Every day should be No Day to Die

The inaugural No Day to Die event was held on 2 September 2012. Its purpose was to make road users aware of motorcyclists around them. Simon Sonnekus spoke to Gary Sletcher, one of the organisers.

It seems a lot of bikers attended the event, but do you think it was successful in terms of motorists noticing bikers?

Yes. The route went through major urban hotspots and highways, some bikers wore “Let Them SEE AND HEAR US” banners and T-shirts. The message also went out on major radio stations and was covered by e.tv.

The event was organized in under three weeks, so we were unable to include organizations like Think Bike and the route was also shortened by the traffic department. But the next one will be organised months in advance and the message will reach more drivers and bikers alike.

What do you think should bikers do to be noticed everyday?

Ride with their brights on. Only dim when sitting behind a car, so you don’t irritate the driver. Wear bright helmets and reflective clothing. Get your positioning in traffic right.

Why do you think bikers are not noticed on roads? Should bikers not be more careful in traffic?

In my opinion, bikers are not noticed because drivers are subconsciously looking for threats (trucks and other cars) and bikes don’t register as a big threat. Bikes also have thin profiles that can be obscured by bus stops, dustbins, lampposts and even an object hanging from the car’s rear-view mirror.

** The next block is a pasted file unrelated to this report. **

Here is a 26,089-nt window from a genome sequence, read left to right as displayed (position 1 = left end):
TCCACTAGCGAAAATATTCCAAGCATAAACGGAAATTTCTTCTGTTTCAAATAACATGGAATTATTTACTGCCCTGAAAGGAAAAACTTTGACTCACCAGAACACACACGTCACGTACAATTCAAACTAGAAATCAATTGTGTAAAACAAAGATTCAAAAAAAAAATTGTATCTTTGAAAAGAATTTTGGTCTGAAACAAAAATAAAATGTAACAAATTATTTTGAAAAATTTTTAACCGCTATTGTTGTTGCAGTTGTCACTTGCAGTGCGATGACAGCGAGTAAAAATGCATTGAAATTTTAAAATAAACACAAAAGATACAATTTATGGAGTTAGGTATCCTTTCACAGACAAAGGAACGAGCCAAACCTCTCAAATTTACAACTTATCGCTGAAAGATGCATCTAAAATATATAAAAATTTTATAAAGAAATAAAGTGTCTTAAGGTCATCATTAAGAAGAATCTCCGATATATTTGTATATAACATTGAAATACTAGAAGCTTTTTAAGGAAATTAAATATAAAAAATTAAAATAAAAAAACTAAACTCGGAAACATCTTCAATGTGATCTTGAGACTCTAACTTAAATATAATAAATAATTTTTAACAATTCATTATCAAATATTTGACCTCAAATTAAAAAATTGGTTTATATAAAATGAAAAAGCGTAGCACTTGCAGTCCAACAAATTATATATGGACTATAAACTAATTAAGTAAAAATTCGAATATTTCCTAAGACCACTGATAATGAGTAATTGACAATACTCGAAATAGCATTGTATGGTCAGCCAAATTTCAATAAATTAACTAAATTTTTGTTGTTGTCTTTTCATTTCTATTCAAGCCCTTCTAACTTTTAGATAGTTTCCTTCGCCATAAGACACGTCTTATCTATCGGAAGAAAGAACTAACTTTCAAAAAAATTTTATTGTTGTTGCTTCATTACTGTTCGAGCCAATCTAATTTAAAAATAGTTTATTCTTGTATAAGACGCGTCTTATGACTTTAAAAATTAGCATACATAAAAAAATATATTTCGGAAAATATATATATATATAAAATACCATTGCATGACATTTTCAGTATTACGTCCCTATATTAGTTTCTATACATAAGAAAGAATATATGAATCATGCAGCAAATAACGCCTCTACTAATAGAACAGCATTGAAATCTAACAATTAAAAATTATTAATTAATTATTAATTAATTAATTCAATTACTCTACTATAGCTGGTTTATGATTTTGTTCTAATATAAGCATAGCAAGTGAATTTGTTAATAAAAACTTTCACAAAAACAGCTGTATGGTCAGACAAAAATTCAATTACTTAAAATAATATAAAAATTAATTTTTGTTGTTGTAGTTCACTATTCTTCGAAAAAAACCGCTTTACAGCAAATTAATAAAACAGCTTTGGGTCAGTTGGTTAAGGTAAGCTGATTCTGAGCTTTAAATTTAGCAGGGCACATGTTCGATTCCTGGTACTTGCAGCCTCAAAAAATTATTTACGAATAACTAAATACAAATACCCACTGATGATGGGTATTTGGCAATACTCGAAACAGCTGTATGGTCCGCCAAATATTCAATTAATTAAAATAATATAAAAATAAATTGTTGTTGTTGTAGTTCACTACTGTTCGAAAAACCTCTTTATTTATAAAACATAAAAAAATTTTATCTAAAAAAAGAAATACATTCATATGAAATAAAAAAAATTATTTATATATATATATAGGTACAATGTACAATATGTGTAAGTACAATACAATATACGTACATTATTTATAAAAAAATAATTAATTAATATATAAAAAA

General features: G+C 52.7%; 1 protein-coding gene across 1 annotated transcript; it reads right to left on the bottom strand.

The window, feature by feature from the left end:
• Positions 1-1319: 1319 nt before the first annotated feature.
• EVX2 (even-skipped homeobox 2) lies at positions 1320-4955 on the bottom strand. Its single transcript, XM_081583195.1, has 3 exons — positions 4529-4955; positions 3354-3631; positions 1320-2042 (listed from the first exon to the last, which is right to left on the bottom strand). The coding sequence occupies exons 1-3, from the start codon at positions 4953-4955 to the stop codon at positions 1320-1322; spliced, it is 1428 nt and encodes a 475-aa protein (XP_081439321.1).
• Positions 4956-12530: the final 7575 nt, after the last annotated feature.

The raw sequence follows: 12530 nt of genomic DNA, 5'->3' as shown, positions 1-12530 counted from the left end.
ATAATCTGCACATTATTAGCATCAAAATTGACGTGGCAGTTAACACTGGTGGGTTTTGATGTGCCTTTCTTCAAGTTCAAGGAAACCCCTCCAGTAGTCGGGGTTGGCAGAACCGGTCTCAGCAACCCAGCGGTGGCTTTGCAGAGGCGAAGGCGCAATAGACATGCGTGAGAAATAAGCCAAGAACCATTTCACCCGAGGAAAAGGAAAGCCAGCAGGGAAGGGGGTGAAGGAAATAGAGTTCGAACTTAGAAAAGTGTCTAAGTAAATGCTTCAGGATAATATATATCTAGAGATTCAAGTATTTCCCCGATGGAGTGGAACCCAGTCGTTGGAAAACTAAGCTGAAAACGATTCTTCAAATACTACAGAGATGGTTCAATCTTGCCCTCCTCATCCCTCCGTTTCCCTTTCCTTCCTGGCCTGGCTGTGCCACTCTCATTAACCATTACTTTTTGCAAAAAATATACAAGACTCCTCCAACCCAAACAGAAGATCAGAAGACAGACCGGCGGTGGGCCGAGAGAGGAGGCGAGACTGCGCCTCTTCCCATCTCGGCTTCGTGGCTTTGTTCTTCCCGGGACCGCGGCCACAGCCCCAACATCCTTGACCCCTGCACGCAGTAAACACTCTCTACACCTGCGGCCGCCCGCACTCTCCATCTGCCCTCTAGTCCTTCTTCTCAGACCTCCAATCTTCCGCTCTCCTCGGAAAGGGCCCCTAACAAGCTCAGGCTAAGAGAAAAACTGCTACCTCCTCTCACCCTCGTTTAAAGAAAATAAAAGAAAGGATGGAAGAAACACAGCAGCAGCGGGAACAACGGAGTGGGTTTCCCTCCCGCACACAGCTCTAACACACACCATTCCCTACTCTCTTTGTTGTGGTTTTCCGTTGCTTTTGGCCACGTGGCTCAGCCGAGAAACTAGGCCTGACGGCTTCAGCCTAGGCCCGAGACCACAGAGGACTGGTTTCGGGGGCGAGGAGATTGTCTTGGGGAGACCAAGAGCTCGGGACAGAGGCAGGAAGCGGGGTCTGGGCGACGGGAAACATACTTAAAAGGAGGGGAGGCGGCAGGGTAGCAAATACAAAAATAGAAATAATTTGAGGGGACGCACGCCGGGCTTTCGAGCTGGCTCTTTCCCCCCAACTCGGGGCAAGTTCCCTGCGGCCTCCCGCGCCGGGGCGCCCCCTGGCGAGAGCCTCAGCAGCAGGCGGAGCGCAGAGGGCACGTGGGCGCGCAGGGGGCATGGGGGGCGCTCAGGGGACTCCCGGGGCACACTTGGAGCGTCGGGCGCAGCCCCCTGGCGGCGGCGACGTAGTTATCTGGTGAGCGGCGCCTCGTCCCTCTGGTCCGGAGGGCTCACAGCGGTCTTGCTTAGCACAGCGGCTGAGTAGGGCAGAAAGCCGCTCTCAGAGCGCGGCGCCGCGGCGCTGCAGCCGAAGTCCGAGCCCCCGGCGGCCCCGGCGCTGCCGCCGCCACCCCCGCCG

Bikers are sometimes to blame when they ride too fast or overtake on the left or ride on the left where drivers don’t look. And bikers should be more careful when lane splitting, and generally slow down in traffic.

Are there future plans for No Day to Die? And what about other cities and provinces?

Plans are being made for the next run; the date still needs to be finalised but it will take place in September 2013.
All provinces were included in the last run, but Capetonians were the most enthusiastic, with Kimberly coming in a close second. People from the US and Canada also heard about the ride and organised similar outrides in their towns and cities.

What do you think about the new suggested speed limit (110km/h) in the Western Cape?

I think it’s useless. How are they going to stop people breaking the law by changing the speed limit? Speed is dependent on the surrounding conditions; sometimes 60km/h is too fast for certain conditions. Nabbing people for recklessly changing lanes or talking on cellphones while driving as well as speeding would help, but changing the law is not going to make law-abiding citizens out of law breakers.

Should bikers stick to speed limits? Why or why not?

Yes, they should because many bike accidents are caused by excessive speed. Drivers often can’t judge the speed of bikes because of their thin profile. Drivers often complain about bikers appearing next to them or speeding past when they weren’t there a second ago after the driver checked before attempting to change lanes or turn.

Having said that, it’s like asking a driver of an F1 racing car to control himself on the Autobahn; it’s just not going to happen every time. If a biker can’t resist the urge to speed, he should do it when conditions are safe to do so, i.e. when there are no parked cars, people, side roads, driveways or any other kind of road furniture to worry about. (Better yet, go to the track. – ed.)

What part do you play in No Day to Die?

I am responsible for marshalling, advertising and other media. I coordinate various tasks including advertising and I was the spokesman for the event.

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